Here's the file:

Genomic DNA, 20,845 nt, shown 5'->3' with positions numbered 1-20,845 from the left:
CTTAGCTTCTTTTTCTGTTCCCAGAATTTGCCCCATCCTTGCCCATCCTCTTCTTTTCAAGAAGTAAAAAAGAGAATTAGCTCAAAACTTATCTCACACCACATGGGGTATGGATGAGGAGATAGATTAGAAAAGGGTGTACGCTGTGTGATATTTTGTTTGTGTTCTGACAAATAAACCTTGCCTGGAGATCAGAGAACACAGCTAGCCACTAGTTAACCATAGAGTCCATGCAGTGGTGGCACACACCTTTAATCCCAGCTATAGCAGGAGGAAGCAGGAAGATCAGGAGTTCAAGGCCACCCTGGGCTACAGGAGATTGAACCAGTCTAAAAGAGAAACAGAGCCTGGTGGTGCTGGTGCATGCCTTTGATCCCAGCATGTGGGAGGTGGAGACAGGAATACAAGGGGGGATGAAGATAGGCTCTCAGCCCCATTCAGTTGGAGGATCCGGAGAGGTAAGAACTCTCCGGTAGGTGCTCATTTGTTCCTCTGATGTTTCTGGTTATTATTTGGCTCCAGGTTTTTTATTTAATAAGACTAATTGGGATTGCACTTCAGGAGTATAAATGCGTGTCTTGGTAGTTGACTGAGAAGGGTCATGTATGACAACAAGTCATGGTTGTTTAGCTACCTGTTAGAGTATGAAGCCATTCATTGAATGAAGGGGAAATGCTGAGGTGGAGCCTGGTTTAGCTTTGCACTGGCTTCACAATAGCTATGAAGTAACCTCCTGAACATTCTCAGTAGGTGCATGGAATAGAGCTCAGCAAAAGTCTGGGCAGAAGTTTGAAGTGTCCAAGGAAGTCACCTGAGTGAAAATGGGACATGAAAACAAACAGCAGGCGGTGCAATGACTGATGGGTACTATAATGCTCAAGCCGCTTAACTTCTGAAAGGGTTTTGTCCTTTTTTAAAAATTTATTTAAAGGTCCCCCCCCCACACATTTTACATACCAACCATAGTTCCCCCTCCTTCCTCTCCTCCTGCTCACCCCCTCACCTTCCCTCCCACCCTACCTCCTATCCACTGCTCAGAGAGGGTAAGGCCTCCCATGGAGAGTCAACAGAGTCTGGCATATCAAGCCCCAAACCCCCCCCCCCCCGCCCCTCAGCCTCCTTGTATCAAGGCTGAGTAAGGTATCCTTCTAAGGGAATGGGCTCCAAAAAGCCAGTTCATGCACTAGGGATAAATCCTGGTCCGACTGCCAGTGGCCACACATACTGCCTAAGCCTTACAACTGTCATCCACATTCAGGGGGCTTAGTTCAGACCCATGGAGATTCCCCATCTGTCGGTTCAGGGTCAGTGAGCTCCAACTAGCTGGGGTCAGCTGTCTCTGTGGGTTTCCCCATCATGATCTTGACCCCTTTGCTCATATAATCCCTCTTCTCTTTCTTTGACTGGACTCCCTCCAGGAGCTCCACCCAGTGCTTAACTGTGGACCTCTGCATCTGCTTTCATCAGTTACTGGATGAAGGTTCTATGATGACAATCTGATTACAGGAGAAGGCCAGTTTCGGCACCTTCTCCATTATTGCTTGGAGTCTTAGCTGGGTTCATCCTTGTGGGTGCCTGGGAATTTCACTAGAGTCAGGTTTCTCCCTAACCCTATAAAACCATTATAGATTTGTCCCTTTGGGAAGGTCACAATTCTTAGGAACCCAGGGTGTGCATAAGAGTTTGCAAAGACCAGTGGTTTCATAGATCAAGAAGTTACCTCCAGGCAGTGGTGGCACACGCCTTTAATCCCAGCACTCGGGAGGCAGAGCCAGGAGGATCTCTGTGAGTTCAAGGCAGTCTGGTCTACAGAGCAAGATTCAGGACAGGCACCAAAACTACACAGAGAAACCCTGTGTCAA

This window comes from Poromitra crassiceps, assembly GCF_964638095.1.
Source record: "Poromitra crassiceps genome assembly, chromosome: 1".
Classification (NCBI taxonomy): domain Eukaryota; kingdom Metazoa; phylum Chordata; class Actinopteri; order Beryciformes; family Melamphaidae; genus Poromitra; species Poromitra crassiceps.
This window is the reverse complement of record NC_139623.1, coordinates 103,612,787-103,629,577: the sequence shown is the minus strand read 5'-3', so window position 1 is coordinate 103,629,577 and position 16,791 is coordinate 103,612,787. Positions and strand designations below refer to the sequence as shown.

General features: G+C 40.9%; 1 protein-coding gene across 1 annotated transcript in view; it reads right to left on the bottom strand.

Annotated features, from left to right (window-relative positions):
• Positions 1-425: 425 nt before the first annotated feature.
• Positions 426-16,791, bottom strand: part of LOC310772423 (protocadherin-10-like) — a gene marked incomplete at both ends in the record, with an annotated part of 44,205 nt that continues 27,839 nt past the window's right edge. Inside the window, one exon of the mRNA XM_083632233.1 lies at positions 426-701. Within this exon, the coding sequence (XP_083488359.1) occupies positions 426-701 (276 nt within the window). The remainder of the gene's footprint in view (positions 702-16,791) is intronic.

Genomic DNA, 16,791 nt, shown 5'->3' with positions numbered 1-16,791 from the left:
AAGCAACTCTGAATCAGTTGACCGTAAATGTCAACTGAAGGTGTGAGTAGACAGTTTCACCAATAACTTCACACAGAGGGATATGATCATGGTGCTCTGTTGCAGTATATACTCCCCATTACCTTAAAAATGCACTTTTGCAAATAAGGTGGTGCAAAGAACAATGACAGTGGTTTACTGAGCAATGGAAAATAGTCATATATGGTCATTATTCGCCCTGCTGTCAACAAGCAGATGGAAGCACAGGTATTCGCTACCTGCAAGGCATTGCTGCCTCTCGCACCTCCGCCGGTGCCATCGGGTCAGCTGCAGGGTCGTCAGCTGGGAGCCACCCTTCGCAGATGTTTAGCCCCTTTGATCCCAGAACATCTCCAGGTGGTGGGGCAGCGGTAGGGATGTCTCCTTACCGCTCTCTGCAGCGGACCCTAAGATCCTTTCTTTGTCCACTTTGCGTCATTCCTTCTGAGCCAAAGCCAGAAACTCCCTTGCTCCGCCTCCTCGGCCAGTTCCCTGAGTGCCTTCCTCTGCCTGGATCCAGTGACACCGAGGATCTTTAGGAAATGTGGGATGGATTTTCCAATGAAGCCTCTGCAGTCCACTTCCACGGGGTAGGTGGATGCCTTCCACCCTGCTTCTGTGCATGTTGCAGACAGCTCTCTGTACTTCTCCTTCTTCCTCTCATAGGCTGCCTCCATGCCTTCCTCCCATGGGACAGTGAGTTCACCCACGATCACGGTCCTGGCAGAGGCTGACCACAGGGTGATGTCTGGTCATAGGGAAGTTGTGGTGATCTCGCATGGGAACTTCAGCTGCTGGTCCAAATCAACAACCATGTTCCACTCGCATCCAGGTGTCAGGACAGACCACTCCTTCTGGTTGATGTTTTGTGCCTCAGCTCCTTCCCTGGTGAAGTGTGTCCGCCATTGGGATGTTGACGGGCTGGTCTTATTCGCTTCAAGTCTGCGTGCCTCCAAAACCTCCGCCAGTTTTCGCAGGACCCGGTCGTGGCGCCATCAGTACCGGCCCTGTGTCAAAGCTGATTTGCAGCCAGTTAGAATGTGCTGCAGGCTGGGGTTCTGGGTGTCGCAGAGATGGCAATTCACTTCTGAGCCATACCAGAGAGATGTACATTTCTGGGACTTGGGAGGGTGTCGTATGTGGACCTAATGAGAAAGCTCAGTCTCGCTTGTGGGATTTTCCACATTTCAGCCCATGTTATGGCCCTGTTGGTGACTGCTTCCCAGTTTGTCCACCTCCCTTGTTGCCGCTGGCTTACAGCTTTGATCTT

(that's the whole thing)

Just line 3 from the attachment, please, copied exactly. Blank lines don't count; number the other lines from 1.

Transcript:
This window comes from Poromitra crassiceps, assembly GCF_964638095.1.